Five words from blurb: kitchen, history, invention, human, decisions
Consider the Fork: A History of Invention in the Kitchen is a light, but thoroughly researched look at the way kitchen utensils have changed over the centuries. Taking one object at a time, Bee explains how it first came into use and how its shape and popularity have altered over the years. The book includes everything from the most modern methods of sous-vide cookery, to the ancient art of cooking over a fire; charting the way technology has changed our cookery.
The book is easy to read and packed with little facts that surprised me. I found myself telling friends numerous anecdotes from this book and although nothing in here is really useful, it is the sort of information that any kitchen enthusiast will enjoy.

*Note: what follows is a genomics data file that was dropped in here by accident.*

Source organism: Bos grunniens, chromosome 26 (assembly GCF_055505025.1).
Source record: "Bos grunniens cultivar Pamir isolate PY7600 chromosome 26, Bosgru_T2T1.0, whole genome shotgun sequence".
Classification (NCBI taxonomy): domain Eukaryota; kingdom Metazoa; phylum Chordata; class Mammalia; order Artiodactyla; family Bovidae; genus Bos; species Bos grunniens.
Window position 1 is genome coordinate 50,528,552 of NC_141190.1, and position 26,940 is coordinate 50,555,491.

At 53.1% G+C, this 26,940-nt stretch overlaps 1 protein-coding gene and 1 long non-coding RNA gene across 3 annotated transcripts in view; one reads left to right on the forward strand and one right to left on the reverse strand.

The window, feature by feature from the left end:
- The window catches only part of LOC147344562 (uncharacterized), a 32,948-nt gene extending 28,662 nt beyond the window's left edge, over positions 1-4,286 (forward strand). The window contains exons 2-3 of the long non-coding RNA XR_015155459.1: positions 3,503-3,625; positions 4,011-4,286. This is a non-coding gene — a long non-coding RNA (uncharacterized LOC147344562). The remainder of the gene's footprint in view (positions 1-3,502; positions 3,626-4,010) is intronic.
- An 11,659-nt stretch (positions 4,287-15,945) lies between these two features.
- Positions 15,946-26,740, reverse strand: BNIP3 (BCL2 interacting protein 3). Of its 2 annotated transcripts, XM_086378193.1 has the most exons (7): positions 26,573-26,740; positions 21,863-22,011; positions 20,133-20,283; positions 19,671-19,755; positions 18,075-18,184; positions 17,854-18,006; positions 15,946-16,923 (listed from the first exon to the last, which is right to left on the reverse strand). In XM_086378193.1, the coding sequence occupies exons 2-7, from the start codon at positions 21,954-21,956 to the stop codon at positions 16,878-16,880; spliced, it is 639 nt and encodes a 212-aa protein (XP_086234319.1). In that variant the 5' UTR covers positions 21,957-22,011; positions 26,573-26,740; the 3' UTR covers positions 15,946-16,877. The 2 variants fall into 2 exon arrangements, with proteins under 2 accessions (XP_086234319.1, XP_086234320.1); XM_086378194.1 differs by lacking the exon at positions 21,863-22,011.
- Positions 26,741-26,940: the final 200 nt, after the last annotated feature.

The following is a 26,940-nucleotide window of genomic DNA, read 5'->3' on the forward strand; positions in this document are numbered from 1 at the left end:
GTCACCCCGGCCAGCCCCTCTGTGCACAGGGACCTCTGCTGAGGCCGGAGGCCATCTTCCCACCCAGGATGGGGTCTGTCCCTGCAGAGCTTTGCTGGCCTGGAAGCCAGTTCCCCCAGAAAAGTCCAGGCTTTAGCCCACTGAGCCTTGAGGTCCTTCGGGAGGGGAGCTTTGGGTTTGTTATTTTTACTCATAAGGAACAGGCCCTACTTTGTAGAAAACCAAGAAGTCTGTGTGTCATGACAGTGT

The only problem was that there was no narrative drive. Once put down, I could easily forget about this book and had no special urge to pick it up again. It is perfect for dipping into over time, but I found it hard to read in the set three week library lending period (another user had reserved my copy so I had no option to renew it).
The chatty writing style meant this book was very accessible, but after a while I craved more depth. I would have liked some tips to improve my own kitchen skills, but this book was more of a social history. There’s nothing wrong with that – I just prefer books with a greater technical content.
Recommended to anyone with a passion for cookery, especially if you enjoy a lighter writing style.